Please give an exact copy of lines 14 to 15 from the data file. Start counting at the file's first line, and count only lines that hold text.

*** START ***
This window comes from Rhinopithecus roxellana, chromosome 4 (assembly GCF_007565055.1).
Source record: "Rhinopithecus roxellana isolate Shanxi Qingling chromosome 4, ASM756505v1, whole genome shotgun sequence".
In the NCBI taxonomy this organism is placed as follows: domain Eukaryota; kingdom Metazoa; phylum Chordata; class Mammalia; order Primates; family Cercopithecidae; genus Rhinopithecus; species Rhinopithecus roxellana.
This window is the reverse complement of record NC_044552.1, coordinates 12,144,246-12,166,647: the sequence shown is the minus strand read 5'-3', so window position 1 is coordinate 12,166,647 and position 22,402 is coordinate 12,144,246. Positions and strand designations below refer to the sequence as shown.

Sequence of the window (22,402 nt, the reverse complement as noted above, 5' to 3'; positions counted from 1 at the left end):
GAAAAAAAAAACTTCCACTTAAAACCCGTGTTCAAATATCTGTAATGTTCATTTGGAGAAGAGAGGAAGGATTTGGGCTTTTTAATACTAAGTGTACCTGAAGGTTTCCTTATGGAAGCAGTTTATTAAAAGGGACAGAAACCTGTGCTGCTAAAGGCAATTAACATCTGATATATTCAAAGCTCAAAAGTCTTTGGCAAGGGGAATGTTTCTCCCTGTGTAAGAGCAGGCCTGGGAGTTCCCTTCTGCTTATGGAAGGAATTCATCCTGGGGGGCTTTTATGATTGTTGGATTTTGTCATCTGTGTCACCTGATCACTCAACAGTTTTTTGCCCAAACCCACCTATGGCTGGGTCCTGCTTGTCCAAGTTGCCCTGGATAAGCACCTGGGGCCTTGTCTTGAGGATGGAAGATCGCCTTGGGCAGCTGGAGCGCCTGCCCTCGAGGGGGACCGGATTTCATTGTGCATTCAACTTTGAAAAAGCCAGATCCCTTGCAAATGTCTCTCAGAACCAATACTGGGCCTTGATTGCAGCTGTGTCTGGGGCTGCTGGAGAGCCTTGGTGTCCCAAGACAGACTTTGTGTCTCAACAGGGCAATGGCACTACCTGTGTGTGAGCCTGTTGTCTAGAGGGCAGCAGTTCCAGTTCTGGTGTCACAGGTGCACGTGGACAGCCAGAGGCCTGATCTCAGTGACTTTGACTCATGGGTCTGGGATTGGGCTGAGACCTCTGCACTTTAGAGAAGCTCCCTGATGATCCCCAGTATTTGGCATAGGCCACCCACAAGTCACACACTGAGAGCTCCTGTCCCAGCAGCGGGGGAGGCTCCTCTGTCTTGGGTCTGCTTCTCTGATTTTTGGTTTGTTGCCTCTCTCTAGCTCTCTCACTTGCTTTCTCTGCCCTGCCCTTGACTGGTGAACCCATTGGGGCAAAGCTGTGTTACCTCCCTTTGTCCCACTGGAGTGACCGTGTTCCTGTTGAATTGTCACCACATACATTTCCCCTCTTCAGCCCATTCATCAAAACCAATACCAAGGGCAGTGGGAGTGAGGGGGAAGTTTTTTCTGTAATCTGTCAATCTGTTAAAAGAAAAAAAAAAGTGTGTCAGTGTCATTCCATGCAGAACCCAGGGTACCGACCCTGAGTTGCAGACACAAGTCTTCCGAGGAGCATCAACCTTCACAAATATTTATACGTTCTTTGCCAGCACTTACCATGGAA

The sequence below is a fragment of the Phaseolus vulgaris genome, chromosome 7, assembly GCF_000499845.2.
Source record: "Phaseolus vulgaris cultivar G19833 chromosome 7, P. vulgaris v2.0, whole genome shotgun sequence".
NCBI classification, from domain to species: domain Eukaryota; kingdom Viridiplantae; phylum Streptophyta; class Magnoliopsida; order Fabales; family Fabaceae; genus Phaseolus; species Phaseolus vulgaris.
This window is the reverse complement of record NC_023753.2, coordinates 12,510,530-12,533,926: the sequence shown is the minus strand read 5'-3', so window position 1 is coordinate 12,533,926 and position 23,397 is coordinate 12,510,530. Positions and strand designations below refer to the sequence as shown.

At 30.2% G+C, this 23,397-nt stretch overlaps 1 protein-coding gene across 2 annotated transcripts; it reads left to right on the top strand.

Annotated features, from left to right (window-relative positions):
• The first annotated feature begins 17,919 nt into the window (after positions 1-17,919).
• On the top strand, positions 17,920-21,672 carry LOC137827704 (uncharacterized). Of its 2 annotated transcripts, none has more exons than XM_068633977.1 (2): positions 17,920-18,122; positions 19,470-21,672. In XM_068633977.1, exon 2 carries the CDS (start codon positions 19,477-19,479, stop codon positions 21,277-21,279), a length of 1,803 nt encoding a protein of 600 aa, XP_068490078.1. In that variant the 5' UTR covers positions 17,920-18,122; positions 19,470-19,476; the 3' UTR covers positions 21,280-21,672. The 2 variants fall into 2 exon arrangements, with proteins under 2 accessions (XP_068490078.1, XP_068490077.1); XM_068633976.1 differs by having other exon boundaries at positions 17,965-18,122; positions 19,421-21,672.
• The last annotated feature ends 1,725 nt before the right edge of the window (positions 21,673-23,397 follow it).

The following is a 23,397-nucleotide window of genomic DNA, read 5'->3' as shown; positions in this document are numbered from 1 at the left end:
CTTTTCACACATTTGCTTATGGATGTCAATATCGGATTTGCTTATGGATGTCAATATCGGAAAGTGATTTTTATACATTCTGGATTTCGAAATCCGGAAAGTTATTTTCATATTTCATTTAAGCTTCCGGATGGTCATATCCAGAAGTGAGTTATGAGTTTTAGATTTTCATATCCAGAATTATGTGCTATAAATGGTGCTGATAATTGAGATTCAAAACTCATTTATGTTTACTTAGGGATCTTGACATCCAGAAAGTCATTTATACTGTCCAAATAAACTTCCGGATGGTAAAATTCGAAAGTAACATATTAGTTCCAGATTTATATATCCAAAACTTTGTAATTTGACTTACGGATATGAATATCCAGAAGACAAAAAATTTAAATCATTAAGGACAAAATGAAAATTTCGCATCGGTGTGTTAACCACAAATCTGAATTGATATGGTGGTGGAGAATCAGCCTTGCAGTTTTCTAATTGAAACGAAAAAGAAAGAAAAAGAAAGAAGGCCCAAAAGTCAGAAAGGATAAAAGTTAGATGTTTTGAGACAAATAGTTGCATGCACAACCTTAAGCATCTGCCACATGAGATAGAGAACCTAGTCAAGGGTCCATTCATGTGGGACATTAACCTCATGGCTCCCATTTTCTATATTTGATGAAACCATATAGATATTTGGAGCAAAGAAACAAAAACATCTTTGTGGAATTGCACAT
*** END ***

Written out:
• On the top strand, positions 17,920-21,672 carry LOC137827704 (uncharacterized). Of its 2 annotated transcripts, none has more exons than XM_068633977.1 (2): positions 17,920-18,122; positions 19,470-21,672. In XM_068633977.1, exon 2 carries the CDS (start codon positions 19,477-19,479, stop codon positions 21,277-21,279), a length of 1,803 nt encoding a protein of 600 aa, XP_068490078.1. In that variant the 5' UTR covers positions 17,920-18,122; positions 19,470-19,476; the 3' UTR covers positions 21,280-21,672. The 2 variants fall into 2 exon arrangements, with proteins under 2 accessions (XP_068490078.1, XP_068490077.1); XM_068633976.1 differs by having other exon boundaries at positions 17,965-18,122; positions 19,421-21,672.
• The last annotated feature ends 1,725 nt before the right edge of the window (positions 21,673-23,397 follow it).